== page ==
Every morning in Nice, France, the fishermen set up their markets. They are always accompanied by Seagulls and Albatrosses who hover and fly about waiting for their daily share of the catch. It seems like a harmonious and reciprocal relationship of some kind.
One day, while shopping, we overheard a woman ask her companion, "I wonder what would happen, if the birds turned against the fisherman?"
I turned to laugh with the women at the ridiculous yet horrific image that formed in my mind….
No laughter…they were deadly serious.
I was an adolescent, in the early 60s, when Africa began to take its independence from the European colonialists. I noticed that it was often violent. I noticed that Africans were making it difficult for their European and Asian settlers to stay. I learned that all of these people considered themselves citizens of the countries (colonies) where they lived. This meant that the African revolution rendered these people to the status of Homeless.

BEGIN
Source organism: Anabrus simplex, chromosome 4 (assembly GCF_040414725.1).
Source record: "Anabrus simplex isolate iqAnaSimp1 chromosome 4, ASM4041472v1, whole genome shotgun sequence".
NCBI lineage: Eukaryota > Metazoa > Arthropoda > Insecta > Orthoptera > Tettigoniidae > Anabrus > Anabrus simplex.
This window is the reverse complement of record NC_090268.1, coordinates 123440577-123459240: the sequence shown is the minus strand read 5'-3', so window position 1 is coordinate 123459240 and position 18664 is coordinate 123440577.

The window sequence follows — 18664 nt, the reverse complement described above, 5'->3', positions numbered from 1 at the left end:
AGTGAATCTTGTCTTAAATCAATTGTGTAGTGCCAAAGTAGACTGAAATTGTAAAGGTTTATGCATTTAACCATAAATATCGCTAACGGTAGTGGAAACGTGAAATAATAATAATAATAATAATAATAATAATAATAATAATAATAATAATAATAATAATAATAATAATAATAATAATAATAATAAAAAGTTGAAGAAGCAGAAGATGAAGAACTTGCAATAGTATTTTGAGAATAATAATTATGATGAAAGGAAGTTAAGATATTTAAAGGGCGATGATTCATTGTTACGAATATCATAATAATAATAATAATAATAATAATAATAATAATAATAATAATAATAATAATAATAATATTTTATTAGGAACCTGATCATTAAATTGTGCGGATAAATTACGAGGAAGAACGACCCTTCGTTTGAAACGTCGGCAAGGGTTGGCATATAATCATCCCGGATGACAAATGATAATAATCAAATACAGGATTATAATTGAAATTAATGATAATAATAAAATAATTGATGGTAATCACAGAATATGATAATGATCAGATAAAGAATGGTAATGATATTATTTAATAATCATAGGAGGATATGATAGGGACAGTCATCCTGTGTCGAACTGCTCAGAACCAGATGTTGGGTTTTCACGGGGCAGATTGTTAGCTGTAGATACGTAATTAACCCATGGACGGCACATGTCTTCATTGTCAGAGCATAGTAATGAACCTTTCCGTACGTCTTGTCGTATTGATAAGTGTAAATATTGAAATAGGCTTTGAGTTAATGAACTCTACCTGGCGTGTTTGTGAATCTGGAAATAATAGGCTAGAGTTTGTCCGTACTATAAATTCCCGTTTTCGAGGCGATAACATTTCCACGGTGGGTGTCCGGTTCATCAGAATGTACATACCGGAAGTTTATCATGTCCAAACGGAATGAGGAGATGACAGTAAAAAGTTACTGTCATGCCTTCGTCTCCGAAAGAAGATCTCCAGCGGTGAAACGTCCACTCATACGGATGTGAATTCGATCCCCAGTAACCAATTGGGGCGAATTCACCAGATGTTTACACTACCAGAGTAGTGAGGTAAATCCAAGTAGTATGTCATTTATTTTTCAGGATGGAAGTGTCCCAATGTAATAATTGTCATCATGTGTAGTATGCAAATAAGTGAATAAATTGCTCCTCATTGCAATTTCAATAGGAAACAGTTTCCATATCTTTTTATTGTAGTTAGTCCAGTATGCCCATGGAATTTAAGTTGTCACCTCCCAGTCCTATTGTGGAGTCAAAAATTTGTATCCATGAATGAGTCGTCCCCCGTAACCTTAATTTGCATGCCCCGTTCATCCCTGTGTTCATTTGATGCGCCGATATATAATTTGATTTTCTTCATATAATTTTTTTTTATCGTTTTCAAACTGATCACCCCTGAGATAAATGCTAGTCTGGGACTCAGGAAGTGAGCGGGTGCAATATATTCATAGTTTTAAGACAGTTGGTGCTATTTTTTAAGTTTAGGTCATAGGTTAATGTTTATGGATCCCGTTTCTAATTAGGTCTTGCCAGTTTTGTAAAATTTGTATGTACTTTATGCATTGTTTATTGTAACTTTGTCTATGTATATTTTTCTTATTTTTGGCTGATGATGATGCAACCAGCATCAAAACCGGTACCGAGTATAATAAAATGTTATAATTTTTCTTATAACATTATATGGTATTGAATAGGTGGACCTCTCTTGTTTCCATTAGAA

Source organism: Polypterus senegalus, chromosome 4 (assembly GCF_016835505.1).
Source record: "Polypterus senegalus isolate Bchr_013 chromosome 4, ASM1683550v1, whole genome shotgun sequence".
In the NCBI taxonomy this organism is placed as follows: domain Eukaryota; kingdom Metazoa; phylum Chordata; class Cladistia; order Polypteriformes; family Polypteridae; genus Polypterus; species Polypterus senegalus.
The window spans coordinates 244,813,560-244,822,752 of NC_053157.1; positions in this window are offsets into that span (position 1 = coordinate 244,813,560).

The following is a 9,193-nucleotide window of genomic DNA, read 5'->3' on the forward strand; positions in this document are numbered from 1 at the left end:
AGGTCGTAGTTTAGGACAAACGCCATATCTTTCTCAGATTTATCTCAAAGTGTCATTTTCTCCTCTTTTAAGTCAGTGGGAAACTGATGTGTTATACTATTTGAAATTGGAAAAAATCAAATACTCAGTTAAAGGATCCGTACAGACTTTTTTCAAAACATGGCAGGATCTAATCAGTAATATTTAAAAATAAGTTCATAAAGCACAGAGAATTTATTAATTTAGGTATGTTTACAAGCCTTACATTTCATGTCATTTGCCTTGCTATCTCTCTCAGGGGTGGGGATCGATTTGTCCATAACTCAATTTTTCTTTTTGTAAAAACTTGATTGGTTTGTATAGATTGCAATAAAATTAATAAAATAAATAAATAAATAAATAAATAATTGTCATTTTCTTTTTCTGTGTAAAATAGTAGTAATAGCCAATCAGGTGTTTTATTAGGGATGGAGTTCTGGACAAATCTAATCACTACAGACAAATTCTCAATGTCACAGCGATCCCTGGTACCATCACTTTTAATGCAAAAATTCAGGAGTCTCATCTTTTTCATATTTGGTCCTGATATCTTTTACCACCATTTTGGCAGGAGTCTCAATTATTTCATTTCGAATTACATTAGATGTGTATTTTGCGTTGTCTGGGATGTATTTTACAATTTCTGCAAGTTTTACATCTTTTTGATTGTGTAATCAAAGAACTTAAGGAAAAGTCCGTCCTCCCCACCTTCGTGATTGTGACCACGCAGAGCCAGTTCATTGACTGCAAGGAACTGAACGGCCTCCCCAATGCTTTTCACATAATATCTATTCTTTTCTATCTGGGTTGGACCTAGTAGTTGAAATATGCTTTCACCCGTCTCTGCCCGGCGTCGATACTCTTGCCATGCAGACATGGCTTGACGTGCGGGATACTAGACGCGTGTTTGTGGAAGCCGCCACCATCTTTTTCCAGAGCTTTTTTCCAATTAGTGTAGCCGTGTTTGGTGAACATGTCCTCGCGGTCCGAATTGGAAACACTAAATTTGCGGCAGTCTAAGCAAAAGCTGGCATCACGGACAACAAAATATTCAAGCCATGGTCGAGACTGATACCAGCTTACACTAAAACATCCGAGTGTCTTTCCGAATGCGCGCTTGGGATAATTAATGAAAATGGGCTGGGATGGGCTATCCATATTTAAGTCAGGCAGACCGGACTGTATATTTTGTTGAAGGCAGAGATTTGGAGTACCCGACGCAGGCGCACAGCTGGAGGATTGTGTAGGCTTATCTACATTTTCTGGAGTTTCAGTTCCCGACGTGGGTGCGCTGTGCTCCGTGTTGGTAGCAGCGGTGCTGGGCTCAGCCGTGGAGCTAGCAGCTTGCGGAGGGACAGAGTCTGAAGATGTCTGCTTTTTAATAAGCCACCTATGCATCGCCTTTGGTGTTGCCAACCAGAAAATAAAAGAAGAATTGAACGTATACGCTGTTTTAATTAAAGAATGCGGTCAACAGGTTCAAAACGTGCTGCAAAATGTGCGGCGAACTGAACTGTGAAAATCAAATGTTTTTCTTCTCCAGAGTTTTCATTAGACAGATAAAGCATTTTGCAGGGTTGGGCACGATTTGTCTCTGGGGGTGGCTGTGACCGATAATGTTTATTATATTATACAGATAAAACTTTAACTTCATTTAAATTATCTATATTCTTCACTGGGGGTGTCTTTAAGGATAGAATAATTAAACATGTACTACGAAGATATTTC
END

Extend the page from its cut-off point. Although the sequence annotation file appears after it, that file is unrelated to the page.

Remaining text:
Where did these people go?
I don't remember anyone discussing this.
Surely, the world didn't think that people who have been living in a place for generations would just run back to the European or Asian countries of their "origins".
Decade after decade, displaced Whites and Asians had to flee or immigrate to other parts of the world in order to start new lives.
The sixties and early seventies seem to be particularly volatile since most of the African countries seem to have acquired their independence during this period, ironically during
the height of the Civil Rights Movement in the United States.
I wonder how many from English-speaking countries came to the United States?
Look at the size of the English-speaking Southern African nations of South Africa, Zimbabwe, Lesotho, and Botswana, for example. The population of Settlers would appear to be quite sizeable. It would seem natural that many of the people from those countries would choose…that is if they were able to actually chose…to live in The United States, Canada, New Zealand or Australia… who ironically are also settlements on someone else's land.
Afterall, people tend to gravitate toward that which is familiar to them.
Kind of creepy, isn't it?
Did all of the residents of those former French colonies flee back to tiny France?
And look at the number of former British territories which were settled and ruled by little bitty England. I am willing to bet that they didn't' go crowding back onto the British Isles looking for jobs or farms to buy.
Where would their children go to school?
Whatever became of these people?